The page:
The messages published to an MQTT topic are forwarded to a Cloud Pub/Sub topic specified in the eventNotificationConfigs[i].pubsubTopicName field in the device registry resource. The forwarded message data field contains a copy of the message published by the device, and the following message attributes are added to each message in the Cloud Pub/Sub topic:

Attribute Description
deviceNumId The ID of the device that generated this data (a numeric ID generated by Cloud IoT Core).
deviceId The user-defined string identifier for the device, for example, thing1. This ID must be unique within the registry.
deviceRegistryLocation The Google Cloud Platform region of the device registry, for example, us-central1.
deviceRegistryId The user-defined string identifier for the device registry, for example, registry1.
projectId The string ID of the cloud project that owns the registry and device.
subFolder The subfolder can be used as an event category or classification. For MQTT clients, the subfolder is the subtopic after {device-id}/events, which is copied directly. For example, if the client publishes to the MQTT topic /devices/{device-id}/events/alerts, the subfolder is the string alerts.

The following sample shows how to send PUBLISH messages through the MQTT connection:

C/C++

int Publish(char* payload, int payload_size) {
  int rc = -1;
  MQTTClient client = {0};
  MQTTClient_connectOptions conn_opts = MQTTClient_connectOptions_initializer;
  MQTTClient_message pubmsg = MQTTClient_message_initializer;
  MQTTClient_deliveryToken token = {0};

  MQTTClient_create(&client, opts.address, opts.clientid,
      MQTTCLIENT_PERSISTENCE_NONE, NULL);
  conn_opts.keepAliveInterval = 60;
  conn_opts.cleansession = 1;
  conn_opts.username = kUsername;
  conn_opts.password = CreateJwt(opts.ecpath, opts.projectid);
  MQTTClient_SSLOptions sslopts = MQTTClient_SSLOptions_initializer;

  sslopts.trustStore = opts.rootpath;
  sslopts.privateKey = opts.ecpath;
  conn_opts.ssl = &sslopts;

  unsigned long retry_interval_ms = kInitialConnectIntervalMillis;
  unsigned long total_retry_time_ms = 0;
  while ((rc = MQTTClient_connect(client, &conn_opts)) != MQTTCLIENT_SUCCESS) {
    if (rc == 3) {  // connection refused: server unavailable
      usleep(retry_interval_ms / 1000);
      total_retry_time_ms += retry_interval_ms;
      if (total_retry_time_ms >= kMaxConnectRetryTimeElapsedMillis) {
        printf("Failed to connect, maximum retry time exceeded.");
        exit(EXIT_FAILURE);
      }
      retry_interval_ms *= kIntervalMultiplier;
      if (retry_interval_ms > kMaxConnectIntervalMillis) {
        retry_interval_ms = kMaxConnectIntervalMillis;
      }
    } else {
      printf("Failed to connect, return code %d\n", rc);
      exit(EXIT_FAILURE);
    }
  }

  pubmsg.payload = payload;
  pubmsg.payloadlen = payload_size;
  pubmsg.qos = kQos;
  pubmsg.retained = 0;
  MQTTClient_publishMessage(client, opts.topic, &pubmsg, &token);
  printf("Waiting for up to %lu seconds for publication of %s\n"
          "on topic %s for client with ClientID: %s\n",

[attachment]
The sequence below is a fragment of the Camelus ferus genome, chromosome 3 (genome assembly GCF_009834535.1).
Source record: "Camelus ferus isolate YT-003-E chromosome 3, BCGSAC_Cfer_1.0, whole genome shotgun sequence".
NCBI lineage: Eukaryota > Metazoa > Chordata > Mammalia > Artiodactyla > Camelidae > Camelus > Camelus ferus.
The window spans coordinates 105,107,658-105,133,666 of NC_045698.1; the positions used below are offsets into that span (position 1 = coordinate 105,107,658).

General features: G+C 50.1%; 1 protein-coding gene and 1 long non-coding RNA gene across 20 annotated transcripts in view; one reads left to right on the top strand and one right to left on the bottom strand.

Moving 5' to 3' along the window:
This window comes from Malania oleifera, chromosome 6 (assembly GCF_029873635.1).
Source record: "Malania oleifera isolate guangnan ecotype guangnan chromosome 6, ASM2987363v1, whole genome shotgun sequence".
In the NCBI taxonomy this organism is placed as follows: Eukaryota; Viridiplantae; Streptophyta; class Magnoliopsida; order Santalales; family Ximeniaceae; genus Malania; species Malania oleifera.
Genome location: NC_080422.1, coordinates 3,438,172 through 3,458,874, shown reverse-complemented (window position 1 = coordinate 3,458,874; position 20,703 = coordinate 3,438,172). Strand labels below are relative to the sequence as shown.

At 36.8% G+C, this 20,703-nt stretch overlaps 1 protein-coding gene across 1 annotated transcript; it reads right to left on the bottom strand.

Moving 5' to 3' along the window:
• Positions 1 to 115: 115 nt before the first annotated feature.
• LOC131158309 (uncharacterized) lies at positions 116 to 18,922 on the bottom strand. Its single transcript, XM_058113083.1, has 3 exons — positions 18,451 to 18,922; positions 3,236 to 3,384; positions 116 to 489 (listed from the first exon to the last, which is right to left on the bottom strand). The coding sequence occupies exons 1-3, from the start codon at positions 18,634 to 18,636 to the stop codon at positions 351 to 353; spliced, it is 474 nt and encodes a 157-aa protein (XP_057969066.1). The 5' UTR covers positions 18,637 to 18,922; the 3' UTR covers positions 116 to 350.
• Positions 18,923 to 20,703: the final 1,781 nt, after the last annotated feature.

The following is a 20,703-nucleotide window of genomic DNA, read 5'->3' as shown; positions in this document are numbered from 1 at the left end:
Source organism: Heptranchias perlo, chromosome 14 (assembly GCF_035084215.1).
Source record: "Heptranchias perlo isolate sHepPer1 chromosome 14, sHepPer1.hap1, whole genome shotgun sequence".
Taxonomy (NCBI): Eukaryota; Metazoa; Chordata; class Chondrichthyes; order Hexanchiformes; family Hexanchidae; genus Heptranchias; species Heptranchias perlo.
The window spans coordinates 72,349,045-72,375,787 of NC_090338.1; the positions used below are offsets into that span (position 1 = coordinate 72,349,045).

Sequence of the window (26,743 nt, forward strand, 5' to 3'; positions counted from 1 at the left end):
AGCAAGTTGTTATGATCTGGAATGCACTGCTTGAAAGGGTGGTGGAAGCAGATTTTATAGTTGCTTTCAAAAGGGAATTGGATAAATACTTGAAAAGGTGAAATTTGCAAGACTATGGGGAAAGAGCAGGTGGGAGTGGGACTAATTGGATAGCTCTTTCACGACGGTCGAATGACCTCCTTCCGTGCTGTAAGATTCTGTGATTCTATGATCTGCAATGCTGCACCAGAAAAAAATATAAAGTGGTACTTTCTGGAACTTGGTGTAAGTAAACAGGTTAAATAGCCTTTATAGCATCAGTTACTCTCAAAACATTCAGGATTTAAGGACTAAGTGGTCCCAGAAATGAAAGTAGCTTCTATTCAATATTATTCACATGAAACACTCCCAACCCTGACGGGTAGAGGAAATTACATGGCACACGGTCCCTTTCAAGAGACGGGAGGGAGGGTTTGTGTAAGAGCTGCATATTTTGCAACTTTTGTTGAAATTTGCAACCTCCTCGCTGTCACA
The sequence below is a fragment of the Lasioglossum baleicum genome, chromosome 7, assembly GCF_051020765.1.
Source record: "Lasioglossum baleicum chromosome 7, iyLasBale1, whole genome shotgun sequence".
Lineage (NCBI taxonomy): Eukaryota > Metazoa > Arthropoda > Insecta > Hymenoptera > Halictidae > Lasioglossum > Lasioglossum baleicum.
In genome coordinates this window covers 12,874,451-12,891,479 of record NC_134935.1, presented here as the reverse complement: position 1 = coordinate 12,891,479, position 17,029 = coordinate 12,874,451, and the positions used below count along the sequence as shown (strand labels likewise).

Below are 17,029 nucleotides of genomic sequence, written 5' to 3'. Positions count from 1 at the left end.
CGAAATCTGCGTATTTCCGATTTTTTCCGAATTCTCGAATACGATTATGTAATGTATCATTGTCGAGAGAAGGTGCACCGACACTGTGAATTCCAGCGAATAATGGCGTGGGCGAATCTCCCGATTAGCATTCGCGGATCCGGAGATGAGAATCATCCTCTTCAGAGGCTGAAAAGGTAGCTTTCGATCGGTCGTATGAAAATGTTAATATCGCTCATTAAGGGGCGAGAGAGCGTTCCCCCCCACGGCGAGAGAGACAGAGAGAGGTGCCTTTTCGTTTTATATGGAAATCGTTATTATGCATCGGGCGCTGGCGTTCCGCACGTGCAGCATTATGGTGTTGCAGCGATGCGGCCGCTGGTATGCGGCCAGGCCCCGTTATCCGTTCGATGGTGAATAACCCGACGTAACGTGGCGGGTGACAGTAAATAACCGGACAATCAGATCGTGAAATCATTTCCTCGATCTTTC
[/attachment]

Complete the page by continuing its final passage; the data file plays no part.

(kTimeout/1000), opts.payload, opts.topic, opts.clientid);
  rc = MQTTClient_waitForCompletion(client, token, kTimeout);
  printf("Message with delivery token %d delivered\n", token);
  MQTTClient_disconnect(client, 10000);
  MQTTClient_destroy(&client);

  return rc;
}

Java

// Create a client, and connect to the Google MQTT bridge.
MqttClient client = new MqttClient(mqttServerAddress, mqttClientId, new MemoryPersistence());

// Both connect and publish operations may fail. If they do, allow retries but with an
// exponential backoff time period.
long initialConnectIntervalMillis = 500L;
long maxConnectIntervalMillis = 6000L;
long maxConnectRetryTimeElapsedMillis = 900000L;
float intervalMultiplier = 1.5f;

long retryIntervalMs = initialConnectIntervalMillis;
long totalRetryTimeMs = 0;

while (!client.isConnected() && totalRetryTimeMs < maxConnectRetryTimeElapsedMillis) {
  try {
    client.connect(connectOptions);
  } catch (MqttException e) {
    int reason = e.getReasonCode();

    // If the connection is lost or if the server cannot be connected, allow retries, but with
    // exponential backoff.
    System.out.println("An error occurred: " + e.getMessage());
    if (reason == MqttException.REASON_CODE_CONNECTION_LOST
        || reason == MqttException.REASON_CODE_SERVER_CONNECT_ERROR) {
      System.out.println("Retrying in " + retryIntervalMs / 1000.0 + " seconds.");
      Thread.sleep(retryIntervalMs);
      totalRetryTimeMs += retryIntervalMs;
      retryIntervalMs *= intervalMultiplier;
      if (retryIntervalMs > maxConnectIntervalMillis) {
        retryIntervalMs = maxConnectIntervalMillis;
      }
    } else {
      throw e;
    }
  }
}

attachCallback(client, options.deviceId);

// Publish to the events or state topic based on the flag.
String subTopic = options.messageType.equals("event") ? "events" : options.messageType;

// The MQTT topic that this device will publish telemetry data to. The MQTT topic name is
// required to be in the format below. Note that this is not the same as the device registry's
// Cloud Pub/Sub topic.
String mqttTopic = String.format("/devices/%s/%s", options.deviceId, subTopic);

// Publish numMessages messages to the MQTT bridge, at a rate of 1 per second.
for (int i = 1; i <= options.numMessages; ++i) {
  String payload = String.format("%s/%s-payload-%d", options.registryId, options.deviceId, i);
  System.out.format(
      "Publishing %s message %d/%d: '%s'\n",
      options.messageType, i, options.numMessages, payload);

  // Refresh the connection credentials before the JWT expires.